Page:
Some Early Encounters
My parents had a book entitled “Art Treasures of the Louvre,” and a book about Charles M. Russell. These constituted most of my childhood exposure to art, except for the paintings of the local art guild, which I would peruse each summer’s end at the county fair. The book from the Louvre had a multitude of emaciated Christs being crucified, a mystifying portrait by Ghirlandaio of a young boy in the lap of an old man with a hideously deformed nose, and a painting in an Expressionist style of a blue-and green-colored horse in a glade, entitled “The White Horse.” I don’t recall much else. I’m sure the Mona Lisa must have been there, but it didn’t make an impression.
Despite the limits of my exposure to high art, I grew up with an urge to draw, and with a conviction that I would be an artist. I received much encouragement from my teachers, who would enlist me to provide props and embellishments for school programs, and from my parents, who provided me each Christmas with some sort of “art-related” gift. When I was in the third grade, my father built me an easel, easily the best Christmas present I ever got. I still have it in my studio. For the same Christmas I received the “Woody Woodpecker Easy Way to Draw,” which so severely set back the process of learning to draw that it put me off formulaic drawing programs for life.
Of the art treasures the Louvre had to offer, the only one that stands out clearly in my memory is the Ghirlandaio portrait. I was fascinated by the nose, and fearful of whatever pathology might have created its weirdly swollen and growth-encrusted surface, which reminded me always of the crusted and cracked surface of an elephant’s trunk. The nose, however, did not seem to diminish the clearly tender gaze exchanged between the young boy and the old man. I remember being moved each time I looked at the picture, by feelings I could not begin to describe then. Now I remember it as profound empathy… empathy for the old man, for the boy, and for the artist who painted them.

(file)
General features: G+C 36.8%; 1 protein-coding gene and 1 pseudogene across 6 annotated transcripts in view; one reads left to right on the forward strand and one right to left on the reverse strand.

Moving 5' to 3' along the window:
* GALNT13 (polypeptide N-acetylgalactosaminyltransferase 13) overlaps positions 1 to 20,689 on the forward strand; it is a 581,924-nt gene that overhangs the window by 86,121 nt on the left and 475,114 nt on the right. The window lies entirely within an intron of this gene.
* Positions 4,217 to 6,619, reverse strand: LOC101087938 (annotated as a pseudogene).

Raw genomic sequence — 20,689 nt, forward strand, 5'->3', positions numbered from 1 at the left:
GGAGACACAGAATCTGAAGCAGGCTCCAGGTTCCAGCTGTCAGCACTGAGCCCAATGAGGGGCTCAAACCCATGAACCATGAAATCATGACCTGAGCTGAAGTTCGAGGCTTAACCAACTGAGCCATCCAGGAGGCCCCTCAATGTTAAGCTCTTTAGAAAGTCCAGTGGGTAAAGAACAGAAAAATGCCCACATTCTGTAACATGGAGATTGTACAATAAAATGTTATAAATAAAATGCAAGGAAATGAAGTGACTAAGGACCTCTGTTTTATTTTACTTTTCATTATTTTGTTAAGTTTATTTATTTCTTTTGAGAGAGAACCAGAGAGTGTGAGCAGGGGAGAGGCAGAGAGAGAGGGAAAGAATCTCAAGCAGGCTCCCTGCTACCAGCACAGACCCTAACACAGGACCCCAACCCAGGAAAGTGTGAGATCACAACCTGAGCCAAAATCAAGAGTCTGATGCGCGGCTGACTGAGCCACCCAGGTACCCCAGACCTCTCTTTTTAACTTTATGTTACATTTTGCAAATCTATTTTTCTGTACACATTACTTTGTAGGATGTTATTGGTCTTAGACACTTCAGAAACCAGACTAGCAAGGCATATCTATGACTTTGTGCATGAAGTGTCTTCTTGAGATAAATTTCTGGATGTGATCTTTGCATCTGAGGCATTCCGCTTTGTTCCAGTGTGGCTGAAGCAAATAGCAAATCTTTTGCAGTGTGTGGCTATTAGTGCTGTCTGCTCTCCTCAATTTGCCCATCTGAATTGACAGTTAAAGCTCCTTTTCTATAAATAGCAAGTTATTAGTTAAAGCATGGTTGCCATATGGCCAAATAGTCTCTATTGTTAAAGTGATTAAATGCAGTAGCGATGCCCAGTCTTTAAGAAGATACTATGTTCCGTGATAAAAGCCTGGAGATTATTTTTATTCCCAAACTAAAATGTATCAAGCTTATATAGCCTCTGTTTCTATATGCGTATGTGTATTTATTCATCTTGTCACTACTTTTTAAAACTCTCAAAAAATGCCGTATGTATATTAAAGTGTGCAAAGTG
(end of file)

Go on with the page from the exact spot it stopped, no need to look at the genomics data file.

When I was about ten or eleven, I discovered that there was a section of the library heretofore unexplored: the adult section. It contained such delights as vintage National Geographic magazines, with topless Tahitians in grass skirts. Eventually I found the Art section, which in 1960 Worland, Wyoming, had precious little to offer. It did have two books that fascinated me, though, and I spent hours and hours hiding in the stacks, leafing through them again and again. The first was called “Anyone Can Draw.” As the title suggests, it was a drawing instruction book focusing on (my pulse quickened every time) the nude human figure. The drawing style was sort of dynamic illustration crossed with Kathe Kollwitz, but I was fascinated that the process of learning to draw the nude was an honored discipline.
The other book was called “The Artist In Each of Us,” and was written by a psychotherapist about the use of art as therapy with mental patients. The images were at the same time repugnant and irresistible. I was so far ignorant of Surrealism, so the images produced by people wrestling with mental illness were completely new to me. In fact, unlike the Surrealists’ drawings that aped insanity, these were the honest products of severe depression and actual insanity. Many of them were wild abstractions, but a significant number were skillfully rendered, figurative drawings. There was one in particular, done with considerable skill by a soldier suffering from what was then called “shell shock.” It was of a body, draped over a barbed wire fence and disemboweled. Grislier than anything I’d ever seen, but somehow beautiful, too.
I had forgotten this image, and something recently brought it to mind in vivid detail. I began to wonder how these early exposures might have shaped my reactions to all the art that I subsequently was exposed to, and how they might still be shaping my imagery and my drawing style. I can site many other influences: Picasso, Rembrandt, Velasquez, Rivera, Kollwitz, my teacher Richard Evans, the various styles of innovative illustration that graced “The Children’s Digest,” and cartoonist Walt Kelly. But the sudden, unbidden return of the memory of sitting on the floor amidst musty library shelves, studying again and again the images in those books, makes me think that they implanted undercurrents of morbidity and erotic fascination, as well as a fascination with the human figure and the human psyche, that have informed all the art that I’ve seen since, and all that I’ve produced as an artist. These books, encountered in my pre- and early-adolescence, prepared me for Picasso and Dali and Modigliani, long before I became aware of their work.